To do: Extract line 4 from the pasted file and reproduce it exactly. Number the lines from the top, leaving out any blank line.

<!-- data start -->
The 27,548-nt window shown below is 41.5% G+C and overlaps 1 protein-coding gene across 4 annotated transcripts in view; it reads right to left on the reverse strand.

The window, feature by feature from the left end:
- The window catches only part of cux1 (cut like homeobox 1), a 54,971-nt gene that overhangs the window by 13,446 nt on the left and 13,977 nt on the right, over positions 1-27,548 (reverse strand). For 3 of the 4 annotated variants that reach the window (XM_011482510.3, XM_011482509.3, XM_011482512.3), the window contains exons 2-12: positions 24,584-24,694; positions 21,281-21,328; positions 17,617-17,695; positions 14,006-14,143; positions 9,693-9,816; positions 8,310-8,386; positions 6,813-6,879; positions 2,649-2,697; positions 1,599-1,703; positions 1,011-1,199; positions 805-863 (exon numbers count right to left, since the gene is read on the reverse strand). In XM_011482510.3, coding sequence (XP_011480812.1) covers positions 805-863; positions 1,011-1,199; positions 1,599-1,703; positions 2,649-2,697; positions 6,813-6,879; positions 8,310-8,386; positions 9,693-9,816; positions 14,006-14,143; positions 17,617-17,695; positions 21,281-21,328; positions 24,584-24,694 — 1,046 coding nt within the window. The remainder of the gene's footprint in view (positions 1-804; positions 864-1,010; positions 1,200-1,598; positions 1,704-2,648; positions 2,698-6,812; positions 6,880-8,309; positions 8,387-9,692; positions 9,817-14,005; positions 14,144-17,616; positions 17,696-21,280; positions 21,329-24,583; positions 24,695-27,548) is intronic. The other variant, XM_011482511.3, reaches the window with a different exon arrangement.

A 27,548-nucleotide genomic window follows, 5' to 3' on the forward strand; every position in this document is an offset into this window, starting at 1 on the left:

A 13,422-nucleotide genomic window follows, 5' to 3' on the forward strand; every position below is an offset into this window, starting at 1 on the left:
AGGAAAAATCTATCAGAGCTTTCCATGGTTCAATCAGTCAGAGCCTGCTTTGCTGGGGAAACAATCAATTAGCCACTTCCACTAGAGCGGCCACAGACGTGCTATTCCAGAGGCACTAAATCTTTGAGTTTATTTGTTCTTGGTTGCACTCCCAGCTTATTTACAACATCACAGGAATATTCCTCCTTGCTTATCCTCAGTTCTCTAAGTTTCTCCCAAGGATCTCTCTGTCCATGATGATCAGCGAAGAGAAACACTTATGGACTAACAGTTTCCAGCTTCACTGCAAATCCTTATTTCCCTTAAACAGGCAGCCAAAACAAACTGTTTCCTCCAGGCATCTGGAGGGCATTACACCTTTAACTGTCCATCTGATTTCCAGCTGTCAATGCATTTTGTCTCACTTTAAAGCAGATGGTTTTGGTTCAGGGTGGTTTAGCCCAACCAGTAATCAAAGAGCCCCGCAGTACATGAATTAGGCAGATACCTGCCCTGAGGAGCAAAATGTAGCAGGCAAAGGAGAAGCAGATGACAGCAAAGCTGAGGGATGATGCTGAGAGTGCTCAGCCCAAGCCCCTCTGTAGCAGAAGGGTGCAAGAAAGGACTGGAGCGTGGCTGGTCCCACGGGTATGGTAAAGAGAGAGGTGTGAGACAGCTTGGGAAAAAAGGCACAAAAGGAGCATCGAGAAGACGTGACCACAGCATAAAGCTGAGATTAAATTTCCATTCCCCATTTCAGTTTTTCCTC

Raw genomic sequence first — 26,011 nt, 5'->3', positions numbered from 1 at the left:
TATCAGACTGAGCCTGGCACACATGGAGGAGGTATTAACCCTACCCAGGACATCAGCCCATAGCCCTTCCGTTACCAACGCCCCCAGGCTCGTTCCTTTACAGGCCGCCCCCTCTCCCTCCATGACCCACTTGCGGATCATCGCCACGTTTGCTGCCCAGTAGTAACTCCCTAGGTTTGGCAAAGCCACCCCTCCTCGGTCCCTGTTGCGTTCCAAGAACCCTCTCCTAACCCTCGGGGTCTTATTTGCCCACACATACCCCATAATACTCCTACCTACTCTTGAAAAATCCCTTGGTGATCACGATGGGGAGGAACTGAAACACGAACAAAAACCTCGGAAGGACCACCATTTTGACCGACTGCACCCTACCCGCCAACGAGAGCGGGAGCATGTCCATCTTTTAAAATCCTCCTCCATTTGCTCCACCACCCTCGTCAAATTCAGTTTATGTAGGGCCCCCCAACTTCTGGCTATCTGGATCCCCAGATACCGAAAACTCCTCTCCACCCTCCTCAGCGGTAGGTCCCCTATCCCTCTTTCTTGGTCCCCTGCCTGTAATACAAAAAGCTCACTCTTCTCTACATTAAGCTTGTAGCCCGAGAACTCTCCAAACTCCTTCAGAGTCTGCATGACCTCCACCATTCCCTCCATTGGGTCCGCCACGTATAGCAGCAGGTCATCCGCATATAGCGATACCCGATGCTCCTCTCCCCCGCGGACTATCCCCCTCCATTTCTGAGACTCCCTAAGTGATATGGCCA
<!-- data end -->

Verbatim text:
A 27,548-nucleotide genomic window follows, 5' to 3' on the forward strand; every position in this document is an offset into this window, starting at 1 on the left: